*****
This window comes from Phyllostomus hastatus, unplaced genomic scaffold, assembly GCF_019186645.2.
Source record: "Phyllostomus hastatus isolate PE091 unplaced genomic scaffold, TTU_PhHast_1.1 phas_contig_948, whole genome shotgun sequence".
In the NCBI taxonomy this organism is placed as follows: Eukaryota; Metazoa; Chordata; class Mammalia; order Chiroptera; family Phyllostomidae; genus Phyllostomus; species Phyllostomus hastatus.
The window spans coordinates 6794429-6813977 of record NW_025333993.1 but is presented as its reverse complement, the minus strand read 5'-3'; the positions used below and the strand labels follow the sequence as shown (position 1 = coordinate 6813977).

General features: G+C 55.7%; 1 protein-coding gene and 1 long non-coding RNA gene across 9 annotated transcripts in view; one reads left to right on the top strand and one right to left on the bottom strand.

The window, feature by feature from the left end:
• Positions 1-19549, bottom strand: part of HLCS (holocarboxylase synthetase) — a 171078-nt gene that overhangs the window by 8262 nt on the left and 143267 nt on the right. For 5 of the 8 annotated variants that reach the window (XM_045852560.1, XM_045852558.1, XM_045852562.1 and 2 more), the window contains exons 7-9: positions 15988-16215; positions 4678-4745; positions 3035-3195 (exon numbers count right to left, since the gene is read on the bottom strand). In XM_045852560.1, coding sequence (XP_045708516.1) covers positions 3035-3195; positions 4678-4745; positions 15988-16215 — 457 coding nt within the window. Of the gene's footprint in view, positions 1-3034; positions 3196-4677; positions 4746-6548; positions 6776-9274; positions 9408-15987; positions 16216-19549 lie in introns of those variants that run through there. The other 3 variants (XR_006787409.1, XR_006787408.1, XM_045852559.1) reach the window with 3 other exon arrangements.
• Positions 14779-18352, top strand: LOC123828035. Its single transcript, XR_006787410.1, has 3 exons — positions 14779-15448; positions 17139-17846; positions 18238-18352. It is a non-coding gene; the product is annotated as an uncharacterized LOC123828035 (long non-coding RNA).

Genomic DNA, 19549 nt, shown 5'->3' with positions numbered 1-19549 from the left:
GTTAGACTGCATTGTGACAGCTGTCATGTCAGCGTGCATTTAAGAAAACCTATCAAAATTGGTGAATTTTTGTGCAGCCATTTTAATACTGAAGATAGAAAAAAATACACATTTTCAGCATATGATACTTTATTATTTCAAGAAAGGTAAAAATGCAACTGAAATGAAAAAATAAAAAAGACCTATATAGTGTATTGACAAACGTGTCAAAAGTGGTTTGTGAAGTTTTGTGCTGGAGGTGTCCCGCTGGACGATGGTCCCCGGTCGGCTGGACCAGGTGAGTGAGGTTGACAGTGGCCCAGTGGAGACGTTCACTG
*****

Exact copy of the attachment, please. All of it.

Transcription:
This window comes from Phyllostomus hastatus, unplaced genomic scaffold, assembly GCF_019186645.2.
Source record: "Phyllostomus hastatus isolate PE091 unplaced genomic scaffold, TTU_PhHast_1.1 phas_contig_948, whole genome shotgun sequence".
In the NCBI taxonomy this organism is placed as follows: Eukaryota; Metazoa; Chordata; class Mammalia; order Chiroptera; family Phyllostomidae; genus Phyllostomus; species Phyllostomus hastatus.
The window spans coordinates 6794429-6813977 of record NW_025333993.1 but is presented as its reverse complement, the minus strand read 5'-3'; the positions used below and the strand labels follow the sequence as shown (position 1 = coordinate 6813977).

General features: G+C 55.7%; 1 protein-coding gene and 1 long non-coding RNA gene across 9 annotated transcripts in view; one reads left to right on the top strand and one right to left on the bottom strand.

The window, feature by feature from the left end:
• Positions 1-19549, bottom strand: part of HLCS (holocarboxylase synthetase) — a 171078-nt gene that overhangs the window by 8262 nt on the left and 143267 nt on the right. For 5 of the 8 annotated variants that reach the window (XM_045852560.1, XM_045852558.1, XM_045852562.1 and 2 more), the window contains exons 7-9: positions 15988-16215; positions 4678-4745; positions 3035-3195 (exon numbers count right to left, since the gene is read on the bottom strand). In XM_045852560.1, coding sequence (XP_045708516.1) covers positions 3035-3195; positions 4678-4745; positions 15988-16215 — 457 coding nt within the window. Of the gene's footprint in view, positions 1-3034; positions 3196-4677; positions 4746-6548; positions 6776-9274; positions 9408-15987; positions 16216-19549 lie in introns of those variants that run through there. The other 3 variants (XR_006787409.1, XR_006787408.1, XM_045852559.1) reach the window with 3 other exon arrangements.
• Positions 14779-18352, top strand: LOC123828035. Its single transcript, XR_006787410.1, has 3 exons — positions 14779-15448; positions 17139-17846; positions 18238-18352. It is a non-coding gene; the product is annotated as an uncharacterized LOC123828035 (long non-coding RNA).

Genomic DNA, 19549 nt, shown 5'->3' with positions numbered 1-19549 from the left:
GTTAGACTGCATTGTGACAGCTGTCATGTCAGCGTGCATTTAAGAAAACCTATCAAAATTGGTGAATTTTTGTGCAGCCATTTTAATACTGAAGATAGAAAAAAATACACATTTTCAGCATATGATACTTTATTATTTCAAGAAAGGTAAAAATGCAACTGAAATGAAAAAATAAAAAAGACCTATATAGTGTATTGACAAACGTGTCAAAAGTGGTTTGTGAAGTTTTGTGCTGGAGGTGTCCCGCTGGACGATGGTCCCCGGTCGGCTGGACCAGGTGAGTGAGGTTGACAGTGGCCCAGTGGAGACGTTCACTG